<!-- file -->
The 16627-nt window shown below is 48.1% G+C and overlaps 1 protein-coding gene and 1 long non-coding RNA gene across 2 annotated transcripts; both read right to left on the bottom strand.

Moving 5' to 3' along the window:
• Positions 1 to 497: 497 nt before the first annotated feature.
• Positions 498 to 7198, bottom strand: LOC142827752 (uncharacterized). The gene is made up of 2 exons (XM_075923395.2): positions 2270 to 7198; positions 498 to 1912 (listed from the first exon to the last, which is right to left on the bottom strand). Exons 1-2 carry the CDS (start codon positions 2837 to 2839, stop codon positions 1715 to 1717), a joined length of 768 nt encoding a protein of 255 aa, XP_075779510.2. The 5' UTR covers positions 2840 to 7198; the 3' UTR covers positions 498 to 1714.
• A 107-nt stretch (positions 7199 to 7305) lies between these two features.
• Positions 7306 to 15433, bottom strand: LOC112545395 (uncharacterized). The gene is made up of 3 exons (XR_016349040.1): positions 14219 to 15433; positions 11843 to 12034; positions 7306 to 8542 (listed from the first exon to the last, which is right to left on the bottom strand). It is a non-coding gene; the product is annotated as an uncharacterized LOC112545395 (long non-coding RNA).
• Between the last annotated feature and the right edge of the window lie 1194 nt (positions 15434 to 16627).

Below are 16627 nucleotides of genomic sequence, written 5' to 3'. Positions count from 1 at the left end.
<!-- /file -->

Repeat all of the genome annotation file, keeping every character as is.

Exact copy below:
The 16627-nt window shown below is 48.1% G+C and overlaps 1 protein-coding gene and 1 long non-coding RNA gene across 2 annotated transcripts; both read right to left on the bottom strand.

Moving 5' to 3' along the window:
• Positions 1 to 497: 497 nt before the first annotated feature.
• Positions 498 to 7198, bottom strand: LOC142827752 (uncharacterized). The gene is made up of 2 exons (XM_075923395.2): positions 2270 to 7198; positions 498 to 1912 (listed from the first exon to the last, which is right to left on the bottom strand). Exons 1-2 carry the CDS (start codon positions 2837 to 2839, stop codon positions 1715 to 1717), a joined length of 768 nt encoding a protein of 255 aa, XP_075779510.2. The 5' UTR covers positions 2840 to 7198; the 3' UTR covers positions 498 to 1714.
• A 107-nt stretch (positions 7199 to 7305) lies between these two features.
• Positions 7306 to 15433, bottom strand: LOC112545395 (uncharacterized). The gene is made up of 3 exons (XR_016349040.1): positions 14219 to 15433; positions 11843 to 12034; positions 7306 to 8542 (listed from the first exon to the last, which is right to left on the bottom strand). It is a non-coding gene; the product is annotated as an uncharacterized LOC112545395 (long non-coding RNA).
• Between the last annotated feature and the right edge of the window lie 1194 nt (positions 15434 to 16627).

Below are 16627 nucleotides of genomic sequence, written 5' to 3'. Positions count from 1 at the left end.